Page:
My point is this: I think many of the stated benefits of the alternate keyboard layouts make some big assumption about typing habits and the way the stresses/pressures are distributed across fingers and hands. I am not even sure how many of them are completely scientific and how many of them are based on anecdotal evidence. But I have yet to see an analysis of alternate keyboard layouts that take into account the various ways in which people type other than touch-typing. There also appears to be a universal assumption that touch-typing is the best way to type. I also would love to be pointed to studies that prove this scientifically. I certainly find using my strongest fingers to type a lot less stressful than touch-typing. It is not entirely error free, but occasional use of the backspace key won't bother most people using computers rather than typewriters.
The poor qwerty layout receives little love from most people who have analyzed functional keyboard layouts and typing enthusiasts who have embraced alternate layouts; but it may be pertinent to note that there are millions of people across the world for whom qwerty is branded into their muscle memory after years of typing and who have learnt to work around its inefficiencies and disadvantages in spite of so many strong contenders to replace it with something better and more efficient over the decades. I think unlearning something as fundamental as typing technique is a bigger deal than people make it out to be.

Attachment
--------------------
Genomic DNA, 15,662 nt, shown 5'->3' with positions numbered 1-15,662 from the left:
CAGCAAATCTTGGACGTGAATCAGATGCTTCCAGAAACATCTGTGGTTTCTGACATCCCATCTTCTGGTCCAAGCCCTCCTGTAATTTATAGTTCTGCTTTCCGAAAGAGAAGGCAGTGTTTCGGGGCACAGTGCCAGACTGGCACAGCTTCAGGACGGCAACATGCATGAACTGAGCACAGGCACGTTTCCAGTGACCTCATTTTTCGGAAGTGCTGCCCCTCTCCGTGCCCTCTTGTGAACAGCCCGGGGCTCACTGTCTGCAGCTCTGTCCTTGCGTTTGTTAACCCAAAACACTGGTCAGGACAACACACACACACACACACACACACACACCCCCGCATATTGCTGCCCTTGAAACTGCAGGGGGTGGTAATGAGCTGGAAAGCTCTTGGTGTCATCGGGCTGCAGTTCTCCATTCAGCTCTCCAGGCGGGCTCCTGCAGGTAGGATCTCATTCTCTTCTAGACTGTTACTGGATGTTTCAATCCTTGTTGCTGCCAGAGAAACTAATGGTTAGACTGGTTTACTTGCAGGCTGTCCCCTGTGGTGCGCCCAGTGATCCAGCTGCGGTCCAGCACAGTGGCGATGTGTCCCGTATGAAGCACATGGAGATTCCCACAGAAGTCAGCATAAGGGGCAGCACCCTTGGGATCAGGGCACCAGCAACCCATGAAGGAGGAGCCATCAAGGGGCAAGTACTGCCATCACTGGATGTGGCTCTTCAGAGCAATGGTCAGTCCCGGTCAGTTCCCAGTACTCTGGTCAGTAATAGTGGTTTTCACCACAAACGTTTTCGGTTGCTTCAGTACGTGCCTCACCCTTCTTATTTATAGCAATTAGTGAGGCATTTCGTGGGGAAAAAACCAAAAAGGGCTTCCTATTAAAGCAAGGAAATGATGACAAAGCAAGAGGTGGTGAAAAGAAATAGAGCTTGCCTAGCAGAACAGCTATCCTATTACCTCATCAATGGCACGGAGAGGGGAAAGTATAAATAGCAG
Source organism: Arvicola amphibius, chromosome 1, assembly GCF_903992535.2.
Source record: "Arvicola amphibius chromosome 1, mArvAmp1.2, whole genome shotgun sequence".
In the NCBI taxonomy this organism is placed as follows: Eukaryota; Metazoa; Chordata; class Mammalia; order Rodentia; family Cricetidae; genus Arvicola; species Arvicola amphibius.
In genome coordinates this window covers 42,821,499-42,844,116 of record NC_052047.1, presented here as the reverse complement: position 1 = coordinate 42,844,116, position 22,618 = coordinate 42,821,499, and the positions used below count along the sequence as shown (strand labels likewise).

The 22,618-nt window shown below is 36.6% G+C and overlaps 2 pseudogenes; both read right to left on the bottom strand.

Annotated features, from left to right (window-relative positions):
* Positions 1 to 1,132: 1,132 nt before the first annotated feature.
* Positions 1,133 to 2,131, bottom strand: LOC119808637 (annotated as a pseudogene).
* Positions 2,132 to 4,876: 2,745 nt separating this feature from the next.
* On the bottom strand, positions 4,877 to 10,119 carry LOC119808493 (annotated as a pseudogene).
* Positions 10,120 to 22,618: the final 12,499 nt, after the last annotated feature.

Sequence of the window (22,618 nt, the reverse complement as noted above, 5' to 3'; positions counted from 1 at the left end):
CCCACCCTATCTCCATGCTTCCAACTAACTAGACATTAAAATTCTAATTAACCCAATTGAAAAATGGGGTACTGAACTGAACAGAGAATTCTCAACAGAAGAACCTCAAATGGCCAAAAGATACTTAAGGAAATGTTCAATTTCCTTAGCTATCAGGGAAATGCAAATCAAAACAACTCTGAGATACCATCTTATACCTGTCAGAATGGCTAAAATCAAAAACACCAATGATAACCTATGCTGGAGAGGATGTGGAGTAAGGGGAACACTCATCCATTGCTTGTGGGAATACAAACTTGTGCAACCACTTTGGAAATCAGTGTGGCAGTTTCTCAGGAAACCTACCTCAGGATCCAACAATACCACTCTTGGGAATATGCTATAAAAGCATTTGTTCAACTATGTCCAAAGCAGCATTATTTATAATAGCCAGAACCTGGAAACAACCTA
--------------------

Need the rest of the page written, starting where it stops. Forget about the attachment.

My belief is that typing stress is relieved more by using ergonomic keyboard designs combined with mechanical keyswitches for tactile feedback and less force per keypress rather than the functional layout itself. Of course a lot of touch typists will disagree and I actually think both viewpoints are right at different levels.
So if you are going to learn an alternate functional layout, I think it is important to consider whether you are a touch-typist or not. I think many of the stated issues of qwerty are not fully relevant to people who do not touch type and that learning to touch type is a separate and non-trivial skill in itself, which combined with learning an alternative layout (a layout that takes full advantage of touch typing techniques). can be a stressful, daunting task with a high learning curve. For non-touch typists alternate keyboard layouts may not be beneficial enough to make the switch.